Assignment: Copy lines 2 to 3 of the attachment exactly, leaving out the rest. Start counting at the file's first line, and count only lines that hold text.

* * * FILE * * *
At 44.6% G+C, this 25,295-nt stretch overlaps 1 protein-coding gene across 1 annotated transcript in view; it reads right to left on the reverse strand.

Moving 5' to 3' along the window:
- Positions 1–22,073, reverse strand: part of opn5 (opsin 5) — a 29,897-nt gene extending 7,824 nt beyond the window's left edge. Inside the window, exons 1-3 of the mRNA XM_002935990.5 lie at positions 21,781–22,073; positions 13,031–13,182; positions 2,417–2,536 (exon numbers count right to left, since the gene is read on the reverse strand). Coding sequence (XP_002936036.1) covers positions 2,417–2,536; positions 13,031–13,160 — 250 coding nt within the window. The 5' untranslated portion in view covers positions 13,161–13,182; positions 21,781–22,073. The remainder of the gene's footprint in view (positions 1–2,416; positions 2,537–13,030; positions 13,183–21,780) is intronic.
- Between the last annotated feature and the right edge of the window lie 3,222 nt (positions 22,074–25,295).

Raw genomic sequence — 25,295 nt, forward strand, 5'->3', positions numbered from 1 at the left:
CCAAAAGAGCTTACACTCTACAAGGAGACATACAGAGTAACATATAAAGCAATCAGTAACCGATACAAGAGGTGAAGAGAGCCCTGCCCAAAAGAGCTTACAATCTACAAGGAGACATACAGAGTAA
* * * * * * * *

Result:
Moving 5' to 3' along the window:
- Positions 1–22,073, reverse strand: part of opn5 (opsin 5) — a 29,897-nt gene extending 7,824 nt beyond the window's left edge. Inside the window, exons 1-3 of the mRNA XM_002935990.5 lie at positions 21,781–22,073; positions 13,031–13,182; positions 2,417–2,536 (exon numbers count right to left, since the gene is read on the reverse strand). Coding sequence (XP_002936036.1) covers positions 2,417–2,536; positions 13,031–13,160 — 250 coding nt within the window. The 5' untranslated portion in view covers positions 13,161–13,182; positions 21,781–22,073. The remainder of the gene's footprint in view (positions 1–2,416; positions 2,537–13,030; positions 13,183–21,780) is intronic.